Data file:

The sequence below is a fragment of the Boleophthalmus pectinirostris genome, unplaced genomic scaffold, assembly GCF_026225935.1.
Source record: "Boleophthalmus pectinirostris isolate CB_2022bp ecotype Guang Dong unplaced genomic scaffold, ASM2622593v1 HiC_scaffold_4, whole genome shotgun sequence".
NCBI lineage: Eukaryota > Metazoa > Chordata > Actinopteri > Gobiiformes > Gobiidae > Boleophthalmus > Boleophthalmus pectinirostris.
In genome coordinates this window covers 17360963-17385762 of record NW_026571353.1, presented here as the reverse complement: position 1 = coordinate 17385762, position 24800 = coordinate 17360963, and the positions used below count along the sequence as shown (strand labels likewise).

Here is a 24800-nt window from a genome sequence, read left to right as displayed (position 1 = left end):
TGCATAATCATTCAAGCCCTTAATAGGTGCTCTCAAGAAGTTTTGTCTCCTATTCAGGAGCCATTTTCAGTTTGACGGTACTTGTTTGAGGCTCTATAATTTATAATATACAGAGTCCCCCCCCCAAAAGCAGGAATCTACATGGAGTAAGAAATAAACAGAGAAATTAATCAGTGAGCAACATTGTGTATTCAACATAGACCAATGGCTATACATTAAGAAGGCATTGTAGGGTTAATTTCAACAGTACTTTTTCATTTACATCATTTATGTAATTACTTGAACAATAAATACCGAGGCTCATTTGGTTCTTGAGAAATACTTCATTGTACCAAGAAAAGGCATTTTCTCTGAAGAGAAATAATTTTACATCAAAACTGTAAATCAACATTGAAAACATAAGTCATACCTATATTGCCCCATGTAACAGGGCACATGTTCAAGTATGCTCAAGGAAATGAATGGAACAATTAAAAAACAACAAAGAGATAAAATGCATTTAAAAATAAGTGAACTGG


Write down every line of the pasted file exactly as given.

The sequence below is a fragment of the Boleophthalmus pectinirostris genome, unplaced genomic scaffold, assembly GCF_026225935.1.
Source record: "Boleophthalmus pectinirostris isolate CB_2022bp ecotype Guang Dong unplaced genomic scaffold, ASM2622593v1 HiC_scaffold_4, whole genome shotgun sequence".
NCBI lineage: Eukaryota > Metazoa > Chordata > Actinopteri > Gobiiformes > Gobiidae > Boleophthalmus > Boleophthalmus pectinirostris.
In genome coordinates this window covers 17360963-17385762 of record NW_026571353.1, presented here as the reverse complement: position 1 = coordinate 17385762, position 24800 = coordinate 17360963, and the positions used below count along the sequence as shown (strand labels likewise).

Here is a 24800-nt window from a genome sequence, read left to right as displayed (position 1 = left end):
TGCATAATCATTCAAGCCCTTAATAGGTGCTCTCAAGAAGTTTTGTCTCCTATTCAGGAGCCATTTTCAGTTTGACGGTACTTGTTTGAGGCTCTATAATTTATAATATACAGAGTCCCCCCCCCAAAAGCAGGAATCTACATGGAGTAAGAAATAAACAGAGAAATTAATCAGTGAGCAACATTGTGTATTCAACATAGACCAATGGCTATACATTAAGAAGGCATTGTAGGGTTAATTTCAACAGTACTTTTTCATTTACATCATTTATGTAATTACTTGAACAATAAATACCGAGGCTCATTTGGTTCTTGAGAAATACTTCATTGTACCAAGAAAAGGCATTTTCTCTGAAGAGAAATAATTTTACATCAAAACTGTAAATCAACATTGAAAACATAAGTCATACCTATATTGCCCCATGTAACAGGGCACATGTTCAAGTATGCTCAAGGAAATGAATGGAACAATTAAAAAACAACAAAGAGATAAAATGCATTTAAAAATAAGTGAACTGG